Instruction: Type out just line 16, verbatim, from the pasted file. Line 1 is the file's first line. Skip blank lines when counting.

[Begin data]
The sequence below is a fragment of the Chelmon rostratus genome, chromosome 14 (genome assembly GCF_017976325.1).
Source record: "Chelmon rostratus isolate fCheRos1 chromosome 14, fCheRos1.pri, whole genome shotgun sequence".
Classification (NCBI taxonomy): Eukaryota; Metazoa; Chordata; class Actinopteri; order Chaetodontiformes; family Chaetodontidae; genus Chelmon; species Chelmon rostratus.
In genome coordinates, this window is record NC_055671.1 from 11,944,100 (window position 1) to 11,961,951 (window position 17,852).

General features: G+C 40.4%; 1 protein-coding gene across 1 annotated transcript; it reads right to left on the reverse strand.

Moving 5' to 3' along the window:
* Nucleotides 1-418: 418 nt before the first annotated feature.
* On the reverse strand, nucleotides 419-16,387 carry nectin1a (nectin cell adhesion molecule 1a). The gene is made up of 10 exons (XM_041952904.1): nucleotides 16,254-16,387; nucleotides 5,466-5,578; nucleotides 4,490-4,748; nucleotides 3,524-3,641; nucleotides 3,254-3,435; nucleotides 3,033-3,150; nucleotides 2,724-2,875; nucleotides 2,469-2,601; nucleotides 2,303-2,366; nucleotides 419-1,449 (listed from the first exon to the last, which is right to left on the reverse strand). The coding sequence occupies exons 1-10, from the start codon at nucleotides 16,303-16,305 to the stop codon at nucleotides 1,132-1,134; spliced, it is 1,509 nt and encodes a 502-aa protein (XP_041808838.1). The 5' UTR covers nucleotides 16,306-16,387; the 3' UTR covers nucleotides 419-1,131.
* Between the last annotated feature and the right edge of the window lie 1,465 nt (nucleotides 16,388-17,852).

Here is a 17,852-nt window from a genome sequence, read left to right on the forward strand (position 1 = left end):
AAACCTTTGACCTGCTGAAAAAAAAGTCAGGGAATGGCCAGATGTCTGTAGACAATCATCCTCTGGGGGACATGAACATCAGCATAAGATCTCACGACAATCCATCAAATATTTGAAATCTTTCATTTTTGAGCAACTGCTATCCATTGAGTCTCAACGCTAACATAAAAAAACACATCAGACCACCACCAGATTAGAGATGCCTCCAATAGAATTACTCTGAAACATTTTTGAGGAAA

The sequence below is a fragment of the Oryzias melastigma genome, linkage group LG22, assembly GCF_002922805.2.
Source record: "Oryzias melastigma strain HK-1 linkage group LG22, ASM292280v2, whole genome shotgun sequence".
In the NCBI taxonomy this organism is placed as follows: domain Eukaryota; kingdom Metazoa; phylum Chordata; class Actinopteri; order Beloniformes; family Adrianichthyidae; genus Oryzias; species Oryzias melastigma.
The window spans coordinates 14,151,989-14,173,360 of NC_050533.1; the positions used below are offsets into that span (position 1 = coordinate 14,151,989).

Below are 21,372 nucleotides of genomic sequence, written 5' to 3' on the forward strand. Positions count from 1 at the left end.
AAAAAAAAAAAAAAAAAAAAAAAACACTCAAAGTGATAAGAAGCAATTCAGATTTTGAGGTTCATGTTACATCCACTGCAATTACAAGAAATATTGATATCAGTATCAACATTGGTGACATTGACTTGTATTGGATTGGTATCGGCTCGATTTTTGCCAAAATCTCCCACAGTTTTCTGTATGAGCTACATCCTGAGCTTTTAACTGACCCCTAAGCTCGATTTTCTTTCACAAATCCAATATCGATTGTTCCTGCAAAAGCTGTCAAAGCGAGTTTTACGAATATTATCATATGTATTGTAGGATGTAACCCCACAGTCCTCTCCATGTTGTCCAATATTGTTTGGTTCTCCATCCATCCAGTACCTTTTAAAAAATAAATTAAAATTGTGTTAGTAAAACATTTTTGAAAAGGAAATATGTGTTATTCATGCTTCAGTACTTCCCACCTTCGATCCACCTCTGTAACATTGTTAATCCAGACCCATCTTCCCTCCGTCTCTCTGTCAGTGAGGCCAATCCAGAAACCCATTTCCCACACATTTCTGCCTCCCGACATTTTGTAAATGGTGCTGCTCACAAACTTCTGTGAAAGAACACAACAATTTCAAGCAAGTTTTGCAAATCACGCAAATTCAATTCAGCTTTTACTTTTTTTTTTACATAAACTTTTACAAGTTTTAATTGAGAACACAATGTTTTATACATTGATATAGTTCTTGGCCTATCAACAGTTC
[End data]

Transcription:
Below are 21,372 nucleotides of genomic sequence, written 5' to 3' on the forward strand. Positions count from 1 at the left end.